Our objective was to determine whether neuronally induced atrial arrhythmias can be modified by α-adrenergic receptor blockade. In 30 anesthetized dogs, trains of five electrical stimuli (1 mA; 1 ms) were delivered immediately after the P wave of the ECG to mediastinal nerves associated with the superior vena cava. Regional atrial electrical events were monitored with 191 atrial unipolar electrodes. Mediastinal nerve sites were identified that reproducibly initiated atrial arrhythmias. These sites were then restimulated following 1 h (time control, n = 6), or the intravenous administration of naftopidil (α1-adrenergic blocker: 0.2 mg/kg, n = 6), yohimbine (α2-adrenergic blocker: 1 mg/kg, n = 6) or both (n = 8). A ganglionic blocker (hexamethonium: 1 mg/kg) was tested in four dogs. Stimulation of mediastinal nerves sites consistently elicited atrial tachyarrhythmias. Repeat stimulation after 1 h in the time-control group exerted a 19% decrease of the sites still able to induce atrial tachyarrhythmias. Hexamethonium inactivated 78% of the previously active sites. Combined α-adrenoceptor blockade inactivated 72% of the previously active sites. Bradycardia responses induced by mediastinal nerve stimulation were blunted by hexamethonium, but not by α1,2-adrenergic blockade. Naftopidil or yohimbine alone eliminated atrial arrhythmia induction from 31% and 34% of the sites (similar to time control). We conclude that heterogeneous activation of the intrinsic cardiac nervous system results in atrial arrhythmias that involve intrinsic cardiac neuronal α-adrenoceptors. In contrast to the global suppression exerted by hexamethonium, we conclude that α-adrenoceptor blockade targets intrinsic cardiac local circuit neurons involved in arrhythmia formation and not the flow-through efferent projections of the cardiac nervous system.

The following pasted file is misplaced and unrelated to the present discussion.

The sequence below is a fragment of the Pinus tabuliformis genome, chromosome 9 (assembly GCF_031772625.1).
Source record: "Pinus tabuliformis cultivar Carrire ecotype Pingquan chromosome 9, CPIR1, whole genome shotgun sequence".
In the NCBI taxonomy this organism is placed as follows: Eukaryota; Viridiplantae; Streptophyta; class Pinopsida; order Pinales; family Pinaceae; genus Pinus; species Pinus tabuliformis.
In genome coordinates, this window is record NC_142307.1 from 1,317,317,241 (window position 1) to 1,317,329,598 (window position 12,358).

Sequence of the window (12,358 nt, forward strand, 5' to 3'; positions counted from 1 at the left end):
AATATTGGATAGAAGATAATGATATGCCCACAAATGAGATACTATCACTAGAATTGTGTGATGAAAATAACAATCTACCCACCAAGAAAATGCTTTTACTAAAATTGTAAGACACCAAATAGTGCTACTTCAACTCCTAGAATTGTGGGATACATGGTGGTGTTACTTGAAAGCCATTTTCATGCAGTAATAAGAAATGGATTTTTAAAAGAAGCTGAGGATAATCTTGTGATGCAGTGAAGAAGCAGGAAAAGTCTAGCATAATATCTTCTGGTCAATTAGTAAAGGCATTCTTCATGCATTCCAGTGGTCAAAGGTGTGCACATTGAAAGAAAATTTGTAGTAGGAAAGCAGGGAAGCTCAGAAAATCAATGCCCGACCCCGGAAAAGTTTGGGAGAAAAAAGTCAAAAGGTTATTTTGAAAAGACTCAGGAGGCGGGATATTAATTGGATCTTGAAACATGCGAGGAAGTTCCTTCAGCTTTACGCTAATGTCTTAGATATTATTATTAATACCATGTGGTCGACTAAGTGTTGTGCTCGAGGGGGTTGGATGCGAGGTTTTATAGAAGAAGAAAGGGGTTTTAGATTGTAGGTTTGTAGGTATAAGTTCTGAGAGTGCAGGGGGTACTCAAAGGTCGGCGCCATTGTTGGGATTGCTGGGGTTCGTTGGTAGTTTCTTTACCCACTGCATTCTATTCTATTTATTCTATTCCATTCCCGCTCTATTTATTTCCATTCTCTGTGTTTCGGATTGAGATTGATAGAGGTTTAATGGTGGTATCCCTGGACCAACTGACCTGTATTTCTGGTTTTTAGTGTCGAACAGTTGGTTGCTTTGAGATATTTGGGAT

- cardiac nervous system
- ganglionic blockade
mediastinal nerves that are associated with pulmonary veins (20) and superior vena cava (7, 22) represent the caudal-most inputs from thoracic vagosympathetic nerves to the intrinsic cardiac nervous system (8, 17). These inputs to the intrinsic cardiac nervous system are involved in regulating cardiac electrical and mechanical indices (2). It has been demonstrated that atrial tachyarrhythmias can be reproducibly induced in the normal canine heart by delivering electrical stimuli to select mediastinal nerves (5–7). Atrial fibrillation (AF) so induced can be modified by pharmacological means (21). For instance, the induction of such AF can be blunted by β-adrenoceptor blockade (5, 7) and abolished by muscarinic receptor blockade (7). Multiple lines of evidence indicate that one preferential target for exogenously administered chemicals is the intrinsic cardiac nervous system, with subsequent effects on regional cardiac function (2).